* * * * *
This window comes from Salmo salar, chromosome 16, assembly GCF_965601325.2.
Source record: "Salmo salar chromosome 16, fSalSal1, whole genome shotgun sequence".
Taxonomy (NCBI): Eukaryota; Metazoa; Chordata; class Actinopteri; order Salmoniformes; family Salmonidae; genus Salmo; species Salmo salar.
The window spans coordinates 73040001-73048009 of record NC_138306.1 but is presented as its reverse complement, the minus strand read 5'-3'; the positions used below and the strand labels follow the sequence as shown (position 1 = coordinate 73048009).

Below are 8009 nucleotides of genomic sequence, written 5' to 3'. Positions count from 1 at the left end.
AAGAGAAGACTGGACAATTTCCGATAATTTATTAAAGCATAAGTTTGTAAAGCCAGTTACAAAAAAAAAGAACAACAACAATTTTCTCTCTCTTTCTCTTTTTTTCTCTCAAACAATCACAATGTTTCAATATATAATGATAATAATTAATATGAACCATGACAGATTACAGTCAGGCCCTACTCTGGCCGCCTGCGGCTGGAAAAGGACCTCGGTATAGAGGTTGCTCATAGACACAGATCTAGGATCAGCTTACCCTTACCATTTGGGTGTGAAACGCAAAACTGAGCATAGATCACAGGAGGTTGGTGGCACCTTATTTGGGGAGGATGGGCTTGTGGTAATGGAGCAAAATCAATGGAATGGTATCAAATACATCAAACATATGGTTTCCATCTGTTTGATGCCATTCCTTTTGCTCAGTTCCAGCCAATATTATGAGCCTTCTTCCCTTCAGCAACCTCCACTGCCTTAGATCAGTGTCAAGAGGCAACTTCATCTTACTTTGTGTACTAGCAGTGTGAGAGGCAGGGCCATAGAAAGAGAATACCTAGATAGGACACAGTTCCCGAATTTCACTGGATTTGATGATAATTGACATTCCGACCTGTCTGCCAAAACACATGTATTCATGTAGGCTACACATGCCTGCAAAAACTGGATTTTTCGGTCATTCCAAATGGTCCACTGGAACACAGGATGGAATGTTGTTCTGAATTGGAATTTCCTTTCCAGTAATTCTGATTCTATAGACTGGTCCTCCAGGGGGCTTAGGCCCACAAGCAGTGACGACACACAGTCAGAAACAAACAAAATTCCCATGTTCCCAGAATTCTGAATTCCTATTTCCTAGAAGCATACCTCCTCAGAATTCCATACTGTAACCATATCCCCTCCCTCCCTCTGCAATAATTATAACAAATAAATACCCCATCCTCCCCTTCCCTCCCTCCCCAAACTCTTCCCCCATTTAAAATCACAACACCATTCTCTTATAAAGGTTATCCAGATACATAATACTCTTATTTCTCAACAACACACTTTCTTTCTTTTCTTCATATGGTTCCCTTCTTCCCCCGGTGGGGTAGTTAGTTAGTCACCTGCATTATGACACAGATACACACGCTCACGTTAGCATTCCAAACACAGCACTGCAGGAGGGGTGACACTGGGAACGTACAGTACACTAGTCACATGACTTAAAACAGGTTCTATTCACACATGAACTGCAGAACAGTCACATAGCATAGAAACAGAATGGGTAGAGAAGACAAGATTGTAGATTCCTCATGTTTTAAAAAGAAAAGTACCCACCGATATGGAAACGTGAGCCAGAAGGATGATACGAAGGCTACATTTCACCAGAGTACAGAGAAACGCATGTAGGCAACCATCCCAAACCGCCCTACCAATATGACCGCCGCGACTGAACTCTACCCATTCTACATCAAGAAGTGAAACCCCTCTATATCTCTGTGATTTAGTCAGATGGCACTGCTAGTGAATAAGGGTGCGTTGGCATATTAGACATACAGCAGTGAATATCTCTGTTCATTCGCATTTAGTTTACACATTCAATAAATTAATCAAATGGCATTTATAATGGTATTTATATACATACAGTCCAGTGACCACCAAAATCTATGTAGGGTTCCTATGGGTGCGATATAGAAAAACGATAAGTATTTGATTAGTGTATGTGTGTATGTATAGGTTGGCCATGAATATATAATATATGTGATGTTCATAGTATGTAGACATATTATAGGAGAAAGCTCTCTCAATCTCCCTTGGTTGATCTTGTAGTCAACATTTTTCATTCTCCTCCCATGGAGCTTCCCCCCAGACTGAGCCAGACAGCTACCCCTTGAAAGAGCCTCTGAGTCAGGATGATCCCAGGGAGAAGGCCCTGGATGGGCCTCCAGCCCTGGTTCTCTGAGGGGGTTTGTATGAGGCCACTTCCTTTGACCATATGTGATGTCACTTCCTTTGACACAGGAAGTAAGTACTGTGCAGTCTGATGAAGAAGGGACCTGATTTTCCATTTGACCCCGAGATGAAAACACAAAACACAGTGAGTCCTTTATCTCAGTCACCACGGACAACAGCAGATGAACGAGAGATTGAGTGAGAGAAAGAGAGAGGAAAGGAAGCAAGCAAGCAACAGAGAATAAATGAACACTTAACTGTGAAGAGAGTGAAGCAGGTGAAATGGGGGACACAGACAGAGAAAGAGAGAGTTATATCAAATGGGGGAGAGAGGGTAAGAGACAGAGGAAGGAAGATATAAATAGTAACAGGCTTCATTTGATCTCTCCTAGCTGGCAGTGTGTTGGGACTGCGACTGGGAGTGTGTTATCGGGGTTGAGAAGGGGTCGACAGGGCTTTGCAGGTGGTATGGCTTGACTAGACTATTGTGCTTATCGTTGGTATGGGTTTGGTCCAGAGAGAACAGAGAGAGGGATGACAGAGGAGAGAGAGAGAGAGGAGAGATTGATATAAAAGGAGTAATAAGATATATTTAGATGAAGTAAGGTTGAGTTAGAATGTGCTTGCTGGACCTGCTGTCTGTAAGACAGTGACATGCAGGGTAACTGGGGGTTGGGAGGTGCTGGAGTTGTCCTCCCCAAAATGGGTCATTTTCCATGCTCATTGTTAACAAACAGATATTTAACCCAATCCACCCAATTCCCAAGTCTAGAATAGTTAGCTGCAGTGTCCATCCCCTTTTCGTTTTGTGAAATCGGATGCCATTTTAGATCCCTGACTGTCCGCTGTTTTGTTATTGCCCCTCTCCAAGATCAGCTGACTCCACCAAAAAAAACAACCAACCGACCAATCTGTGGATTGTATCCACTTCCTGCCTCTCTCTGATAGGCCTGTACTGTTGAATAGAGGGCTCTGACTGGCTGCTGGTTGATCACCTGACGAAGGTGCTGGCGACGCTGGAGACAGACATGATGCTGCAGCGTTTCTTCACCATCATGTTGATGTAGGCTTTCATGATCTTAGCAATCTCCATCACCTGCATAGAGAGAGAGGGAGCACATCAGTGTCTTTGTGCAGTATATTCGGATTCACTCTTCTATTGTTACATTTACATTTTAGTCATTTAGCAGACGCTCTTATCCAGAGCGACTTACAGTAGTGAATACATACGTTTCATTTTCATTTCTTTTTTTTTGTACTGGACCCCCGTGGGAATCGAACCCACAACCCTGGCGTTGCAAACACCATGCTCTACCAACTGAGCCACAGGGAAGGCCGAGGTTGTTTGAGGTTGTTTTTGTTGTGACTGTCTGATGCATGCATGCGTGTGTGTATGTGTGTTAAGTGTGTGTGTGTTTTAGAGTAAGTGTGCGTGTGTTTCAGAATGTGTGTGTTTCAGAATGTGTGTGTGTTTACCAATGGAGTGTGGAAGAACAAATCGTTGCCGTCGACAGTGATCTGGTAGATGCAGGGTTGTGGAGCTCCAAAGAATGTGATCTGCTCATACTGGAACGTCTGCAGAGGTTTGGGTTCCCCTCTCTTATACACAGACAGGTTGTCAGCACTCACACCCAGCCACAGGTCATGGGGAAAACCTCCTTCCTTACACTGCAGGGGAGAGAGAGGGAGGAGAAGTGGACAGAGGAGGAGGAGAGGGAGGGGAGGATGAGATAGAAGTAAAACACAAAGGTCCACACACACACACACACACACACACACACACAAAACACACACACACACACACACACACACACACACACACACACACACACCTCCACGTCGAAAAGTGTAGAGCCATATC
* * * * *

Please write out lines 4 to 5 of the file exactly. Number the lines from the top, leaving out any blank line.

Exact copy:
The window spans coordinates 73040001-73048009 of record NC_138306.1 but is presented as its reverse complement, the minus strand read 5'-3'; the positions used below and the strand labels follow the sequence as shown (position 1 = coordinate 73048009).

Below are 8009 nucleotides of genomic sequence, written 5' to 3'. Positions count from 1 at the left end.